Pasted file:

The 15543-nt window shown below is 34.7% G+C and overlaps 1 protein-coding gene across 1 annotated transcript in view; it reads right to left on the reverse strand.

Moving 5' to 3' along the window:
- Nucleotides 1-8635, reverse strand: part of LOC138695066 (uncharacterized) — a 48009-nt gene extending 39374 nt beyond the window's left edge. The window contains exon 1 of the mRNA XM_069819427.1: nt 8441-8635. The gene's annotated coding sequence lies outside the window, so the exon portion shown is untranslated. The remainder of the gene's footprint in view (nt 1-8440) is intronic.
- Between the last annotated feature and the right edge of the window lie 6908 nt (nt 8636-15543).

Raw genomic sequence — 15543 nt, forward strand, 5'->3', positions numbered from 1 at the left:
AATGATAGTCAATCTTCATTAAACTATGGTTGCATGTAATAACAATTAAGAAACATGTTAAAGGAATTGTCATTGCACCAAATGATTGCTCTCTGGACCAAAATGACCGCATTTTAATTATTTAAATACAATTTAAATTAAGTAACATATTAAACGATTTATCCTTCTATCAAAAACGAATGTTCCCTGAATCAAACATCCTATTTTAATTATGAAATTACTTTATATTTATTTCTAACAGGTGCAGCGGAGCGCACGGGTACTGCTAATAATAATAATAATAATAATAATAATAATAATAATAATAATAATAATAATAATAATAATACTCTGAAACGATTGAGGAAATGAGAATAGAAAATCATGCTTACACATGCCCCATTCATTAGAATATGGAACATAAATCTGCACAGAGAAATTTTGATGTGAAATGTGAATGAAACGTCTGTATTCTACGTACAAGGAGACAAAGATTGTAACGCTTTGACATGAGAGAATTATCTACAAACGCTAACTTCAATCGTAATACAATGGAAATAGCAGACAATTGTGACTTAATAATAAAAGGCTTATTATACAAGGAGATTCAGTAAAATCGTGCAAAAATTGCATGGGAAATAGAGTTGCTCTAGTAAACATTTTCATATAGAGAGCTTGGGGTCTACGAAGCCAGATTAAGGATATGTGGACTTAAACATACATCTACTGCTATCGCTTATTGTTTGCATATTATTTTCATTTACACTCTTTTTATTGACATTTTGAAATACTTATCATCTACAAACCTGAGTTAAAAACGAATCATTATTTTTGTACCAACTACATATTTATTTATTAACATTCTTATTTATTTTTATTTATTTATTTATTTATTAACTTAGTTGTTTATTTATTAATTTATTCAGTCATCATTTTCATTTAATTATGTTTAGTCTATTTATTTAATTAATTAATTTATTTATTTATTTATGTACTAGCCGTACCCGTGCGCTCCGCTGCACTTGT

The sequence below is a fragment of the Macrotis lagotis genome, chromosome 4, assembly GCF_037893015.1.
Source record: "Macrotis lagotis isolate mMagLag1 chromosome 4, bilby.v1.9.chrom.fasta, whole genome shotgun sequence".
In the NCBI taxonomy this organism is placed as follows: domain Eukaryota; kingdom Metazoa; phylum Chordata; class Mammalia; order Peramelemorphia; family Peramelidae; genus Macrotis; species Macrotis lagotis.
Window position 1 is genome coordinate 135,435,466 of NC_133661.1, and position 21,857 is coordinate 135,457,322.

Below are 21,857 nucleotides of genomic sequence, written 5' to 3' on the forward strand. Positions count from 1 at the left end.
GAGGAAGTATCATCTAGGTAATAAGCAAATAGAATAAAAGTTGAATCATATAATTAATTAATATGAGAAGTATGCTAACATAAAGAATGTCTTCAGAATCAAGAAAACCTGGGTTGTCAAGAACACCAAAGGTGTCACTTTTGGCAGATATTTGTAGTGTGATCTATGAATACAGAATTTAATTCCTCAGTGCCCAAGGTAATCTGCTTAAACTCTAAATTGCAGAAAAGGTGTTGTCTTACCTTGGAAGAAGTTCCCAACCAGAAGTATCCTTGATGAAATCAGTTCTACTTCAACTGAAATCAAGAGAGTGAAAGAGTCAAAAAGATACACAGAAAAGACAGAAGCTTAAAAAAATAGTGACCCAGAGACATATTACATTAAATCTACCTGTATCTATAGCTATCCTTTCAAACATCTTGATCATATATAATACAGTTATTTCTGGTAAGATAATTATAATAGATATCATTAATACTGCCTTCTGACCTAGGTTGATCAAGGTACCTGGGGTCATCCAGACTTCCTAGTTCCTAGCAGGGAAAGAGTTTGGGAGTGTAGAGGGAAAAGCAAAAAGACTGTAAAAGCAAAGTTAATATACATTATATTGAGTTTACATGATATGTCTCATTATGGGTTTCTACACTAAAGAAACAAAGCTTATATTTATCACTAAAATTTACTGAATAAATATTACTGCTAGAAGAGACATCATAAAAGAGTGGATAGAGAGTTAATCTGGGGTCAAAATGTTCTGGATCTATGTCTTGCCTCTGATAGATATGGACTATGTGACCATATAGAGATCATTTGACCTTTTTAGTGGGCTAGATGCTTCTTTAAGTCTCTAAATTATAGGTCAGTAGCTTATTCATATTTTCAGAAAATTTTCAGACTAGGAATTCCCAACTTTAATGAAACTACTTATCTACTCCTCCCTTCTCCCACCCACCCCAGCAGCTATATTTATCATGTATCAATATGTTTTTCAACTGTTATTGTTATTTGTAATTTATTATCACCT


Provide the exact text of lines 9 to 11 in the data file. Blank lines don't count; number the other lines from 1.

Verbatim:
In the NCBI taxonomy this organism is placed as follows: domain Eukaryota; kingdom Metazoa; phylum Chordata; class Mammalia; order Peramelemorphia; family Peramelidae; genus Macrotis; species Macrotis lagotis.
Window position 1 is genome coordinate 135,435,466 of NC_133661.1, and position 21,857 is coordinate 135,457,322.

Below are 21,857 nucleotides of genomic sequence, written 5' to 3' on the forward strand. Positions count from 1 at the left end.